With just one car in the way, that percentage drops to 90%. In other words, 10% of drivers will try make that aggressive maneuver and cut the other driver off to make their turn.
With just two cars ahead, that percentage jumps to 30%. By the time there are seven cars or more in the same lane, there is statistically not a driver in the world, even the most timid, that can resist that open lane. It’s just human nature. It’s almost like they say, “I know I’m going to miss my lane, but that lane is open. How often am I going to get a chance like this?”
Practice your zen, my friends. Stay thirsty.
Vows, marriage and slavery
When I saw the headline that Mitt Romney had refused to sign a “marriage vow” it immediately got my attention. Did this mean he was going to actually support gay marriage, or if not (and more likely) at least not stand opposed?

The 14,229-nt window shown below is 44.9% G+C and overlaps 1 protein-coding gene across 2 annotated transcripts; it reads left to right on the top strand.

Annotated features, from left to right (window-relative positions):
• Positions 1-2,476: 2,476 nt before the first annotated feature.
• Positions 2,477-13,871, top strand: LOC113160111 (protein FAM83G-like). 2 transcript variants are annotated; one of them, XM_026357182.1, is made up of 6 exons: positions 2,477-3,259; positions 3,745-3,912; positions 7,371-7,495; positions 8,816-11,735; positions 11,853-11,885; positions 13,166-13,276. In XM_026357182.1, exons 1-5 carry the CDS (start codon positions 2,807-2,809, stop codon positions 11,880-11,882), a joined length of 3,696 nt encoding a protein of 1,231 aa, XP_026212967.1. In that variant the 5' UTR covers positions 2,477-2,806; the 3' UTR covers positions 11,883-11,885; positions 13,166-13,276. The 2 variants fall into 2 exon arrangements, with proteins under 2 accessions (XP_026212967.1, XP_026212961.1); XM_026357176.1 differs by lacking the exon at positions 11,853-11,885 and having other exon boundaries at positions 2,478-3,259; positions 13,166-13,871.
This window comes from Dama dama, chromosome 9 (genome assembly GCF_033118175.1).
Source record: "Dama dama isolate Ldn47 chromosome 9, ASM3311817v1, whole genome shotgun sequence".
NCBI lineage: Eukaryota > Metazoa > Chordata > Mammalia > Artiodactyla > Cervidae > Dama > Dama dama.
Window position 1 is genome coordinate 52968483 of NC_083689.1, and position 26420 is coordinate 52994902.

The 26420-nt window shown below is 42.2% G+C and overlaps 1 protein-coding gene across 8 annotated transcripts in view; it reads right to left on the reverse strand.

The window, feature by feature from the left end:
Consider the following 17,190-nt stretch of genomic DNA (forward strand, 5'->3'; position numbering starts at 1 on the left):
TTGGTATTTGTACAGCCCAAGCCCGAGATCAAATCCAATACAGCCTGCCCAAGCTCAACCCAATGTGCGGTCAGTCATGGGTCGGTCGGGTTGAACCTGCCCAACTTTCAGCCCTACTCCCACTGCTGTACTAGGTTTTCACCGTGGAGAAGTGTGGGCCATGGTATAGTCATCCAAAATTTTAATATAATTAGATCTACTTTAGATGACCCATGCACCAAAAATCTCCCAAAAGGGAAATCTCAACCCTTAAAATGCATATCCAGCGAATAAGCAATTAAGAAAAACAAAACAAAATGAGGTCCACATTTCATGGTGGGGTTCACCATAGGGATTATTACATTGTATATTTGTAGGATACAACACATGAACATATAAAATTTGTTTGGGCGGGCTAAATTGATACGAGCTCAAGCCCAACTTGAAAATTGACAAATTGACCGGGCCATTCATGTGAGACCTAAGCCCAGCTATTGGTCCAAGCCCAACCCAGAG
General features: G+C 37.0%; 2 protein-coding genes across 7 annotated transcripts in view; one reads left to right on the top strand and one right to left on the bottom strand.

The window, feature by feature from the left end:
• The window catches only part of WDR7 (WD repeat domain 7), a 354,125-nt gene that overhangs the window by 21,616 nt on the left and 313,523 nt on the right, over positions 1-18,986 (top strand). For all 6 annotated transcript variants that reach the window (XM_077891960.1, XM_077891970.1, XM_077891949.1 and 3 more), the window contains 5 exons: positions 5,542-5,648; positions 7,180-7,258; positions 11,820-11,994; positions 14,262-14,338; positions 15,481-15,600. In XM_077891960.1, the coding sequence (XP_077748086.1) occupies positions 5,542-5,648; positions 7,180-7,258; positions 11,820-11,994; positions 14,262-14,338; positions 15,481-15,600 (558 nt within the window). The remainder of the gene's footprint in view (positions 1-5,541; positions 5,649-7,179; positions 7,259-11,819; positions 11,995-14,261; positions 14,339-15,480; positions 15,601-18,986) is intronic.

A group called “The Family Leader” produced and circulated a document called “The Marriage Vow” that they hoped presidential candidates would sign. In addition to many other things, it asks candidates to support a federal Marriage Amendment to the U.S. Constitution that would define marriage as between one man and one woman throughout the United States.
Mitt Romney declined to sign the vow. So far, so has Tim Pawlenty, Newt Gingrich, Gary Johnson, and Jon Huntsman.
So who did sign? Michele Bachmann and Rick Santorum.
Perhaps if the document was limited solely to dealing with marriage issues more would have signed it.
Weirdly, it introduces the issue of race and slavery into the mix. As you might expect, that has created a shitstorm of controversy. What could slavery possibly have to do with a discussion about the definition of “marriage” here in the year 2011?